The rules and regulations surrounding the American flag

The rules and regulations surrounding the American flag

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The Florida Army National Guard Honor Guard Team appears at more than 5,000 funerals each year. They raise, lower, fold and fly the American flag day after day. They know Old Glory pretty well.

"This is what we do, and we take it very seriously," says SFC Eugene Jones, the team's coordinator. But traveling to and from events, he sees many flags that aren't displayed or cared for properly.

"You see businesses improperly displaying the flag, either up at night without illumination or hanging tattered from a pole," he says.

Often, he or a team member will ask the business owner to correct their use of the flag, or even offer to help the person find a new flag.


There are many traditions, rules and even laws that tell us how to handle and display the flag properly.

"The flag's not to be used as a conveyance -- that is, you can't carry something placed on a flag," Jones said. "And, the flag is not to be used as clothing."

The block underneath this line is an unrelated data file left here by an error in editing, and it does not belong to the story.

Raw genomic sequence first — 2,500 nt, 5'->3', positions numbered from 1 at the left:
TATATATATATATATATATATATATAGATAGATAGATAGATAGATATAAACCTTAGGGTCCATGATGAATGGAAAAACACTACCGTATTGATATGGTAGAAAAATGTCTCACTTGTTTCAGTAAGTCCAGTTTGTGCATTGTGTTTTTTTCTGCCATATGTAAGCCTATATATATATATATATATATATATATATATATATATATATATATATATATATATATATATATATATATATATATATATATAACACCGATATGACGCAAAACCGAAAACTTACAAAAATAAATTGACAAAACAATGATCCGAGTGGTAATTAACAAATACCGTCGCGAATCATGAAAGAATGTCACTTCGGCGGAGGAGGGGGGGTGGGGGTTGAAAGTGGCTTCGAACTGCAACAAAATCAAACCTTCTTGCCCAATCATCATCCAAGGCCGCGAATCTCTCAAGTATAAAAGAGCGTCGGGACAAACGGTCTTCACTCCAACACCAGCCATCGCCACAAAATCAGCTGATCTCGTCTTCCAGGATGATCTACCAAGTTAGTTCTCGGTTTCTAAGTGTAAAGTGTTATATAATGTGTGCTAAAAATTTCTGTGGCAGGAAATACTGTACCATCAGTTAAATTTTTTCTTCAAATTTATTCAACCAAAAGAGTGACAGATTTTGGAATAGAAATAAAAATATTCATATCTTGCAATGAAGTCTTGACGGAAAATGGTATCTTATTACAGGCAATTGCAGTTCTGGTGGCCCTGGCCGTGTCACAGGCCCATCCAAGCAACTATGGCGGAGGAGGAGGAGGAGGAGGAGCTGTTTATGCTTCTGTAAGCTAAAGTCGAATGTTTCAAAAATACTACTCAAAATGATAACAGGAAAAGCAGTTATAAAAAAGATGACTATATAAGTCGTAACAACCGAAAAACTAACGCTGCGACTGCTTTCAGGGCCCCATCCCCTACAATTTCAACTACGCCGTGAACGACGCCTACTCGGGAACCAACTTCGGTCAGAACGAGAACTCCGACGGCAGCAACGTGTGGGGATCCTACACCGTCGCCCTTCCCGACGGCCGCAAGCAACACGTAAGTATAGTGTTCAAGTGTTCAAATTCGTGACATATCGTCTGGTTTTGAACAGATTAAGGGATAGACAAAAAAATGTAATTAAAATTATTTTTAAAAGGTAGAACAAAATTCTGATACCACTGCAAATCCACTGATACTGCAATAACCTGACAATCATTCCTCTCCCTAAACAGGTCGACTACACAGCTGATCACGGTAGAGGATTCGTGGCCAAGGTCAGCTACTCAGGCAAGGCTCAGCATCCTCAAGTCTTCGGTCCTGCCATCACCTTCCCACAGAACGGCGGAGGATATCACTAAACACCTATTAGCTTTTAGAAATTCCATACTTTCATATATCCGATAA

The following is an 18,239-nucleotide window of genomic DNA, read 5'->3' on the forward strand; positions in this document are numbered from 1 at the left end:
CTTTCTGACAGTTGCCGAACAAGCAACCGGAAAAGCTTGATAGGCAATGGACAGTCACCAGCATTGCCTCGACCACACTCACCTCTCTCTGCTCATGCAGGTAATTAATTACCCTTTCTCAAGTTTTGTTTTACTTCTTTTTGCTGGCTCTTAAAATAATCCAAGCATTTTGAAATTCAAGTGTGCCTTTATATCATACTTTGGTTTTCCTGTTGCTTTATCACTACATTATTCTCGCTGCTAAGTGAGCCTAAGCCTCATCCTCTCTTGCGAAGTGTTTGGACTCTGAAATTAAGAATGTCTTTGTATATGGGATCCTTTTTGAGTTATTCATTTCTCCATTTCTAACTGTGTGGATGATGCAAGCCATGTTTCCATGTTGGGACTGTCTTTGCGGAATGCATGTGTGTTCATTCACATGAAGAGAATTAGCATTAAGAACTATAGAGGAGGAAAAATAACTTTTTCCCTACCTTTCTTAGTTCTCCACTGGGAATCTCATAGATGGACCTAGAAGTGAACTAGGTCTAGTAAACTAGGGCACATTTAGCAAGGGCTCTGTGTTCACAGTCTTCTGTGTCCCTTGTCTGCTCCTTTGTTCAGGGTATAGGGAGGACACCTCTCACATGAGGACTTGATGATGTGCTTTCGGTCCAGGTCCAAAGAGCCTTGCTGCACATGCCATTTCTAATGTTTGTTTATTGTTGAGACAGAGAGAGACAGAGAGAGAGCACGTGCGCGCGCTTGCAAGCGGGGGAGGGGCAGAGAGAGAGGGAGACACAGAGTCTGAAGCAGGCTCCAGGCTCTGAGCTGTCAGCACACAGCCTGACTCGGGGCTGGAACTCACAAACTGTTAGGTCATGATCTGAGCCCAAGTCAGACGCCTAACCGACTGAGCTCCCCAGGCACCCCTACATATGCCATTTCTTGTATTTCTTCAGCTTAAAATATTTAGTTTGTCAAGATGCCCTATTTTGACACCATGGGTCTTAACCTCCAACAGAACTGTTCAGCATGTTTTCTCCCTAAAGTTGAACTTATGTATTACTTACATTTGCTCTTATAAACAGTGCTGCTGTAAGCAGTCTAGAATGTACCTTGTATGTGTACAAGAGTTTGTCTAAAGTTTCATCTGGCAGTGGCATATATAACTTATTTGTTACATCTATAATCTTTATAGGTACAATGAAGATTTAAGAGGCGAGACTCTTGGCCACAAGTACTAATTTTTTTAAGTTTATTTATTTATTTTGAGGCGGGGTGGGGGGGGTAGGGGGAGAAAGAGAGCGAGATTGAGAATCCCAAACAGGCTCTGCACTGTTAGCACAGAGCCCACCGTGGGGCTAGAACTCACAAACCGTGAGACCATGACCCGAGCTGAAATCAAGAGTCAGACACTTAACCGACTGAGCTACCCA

Rules and traditions also provide that the American flag should have no flag displayed or flown above it. It should never be flown upside down, except as a signal of life-threatening distress. When it's marched with another flag, the Stars and Stripes must be on the right. The list of flag rules is long.


Under some circumstances, the burning of the American flag should make us angry. But, when weathered and worn flags are retired, there's a solemn ceremony where the flag is cut in a prescribed way and the pieces are put into a fire. The Boy Scouts of America is one organization that holds such ceremonies. Recently, members of Troop 222 held a flag retirement ceremony.

"It's a great honor to do this," says Boy Scout Sam Sawney.

A dozen scouts left the ceremony with an even greater respect for the American flag.

LINK: U.S Flag Code:


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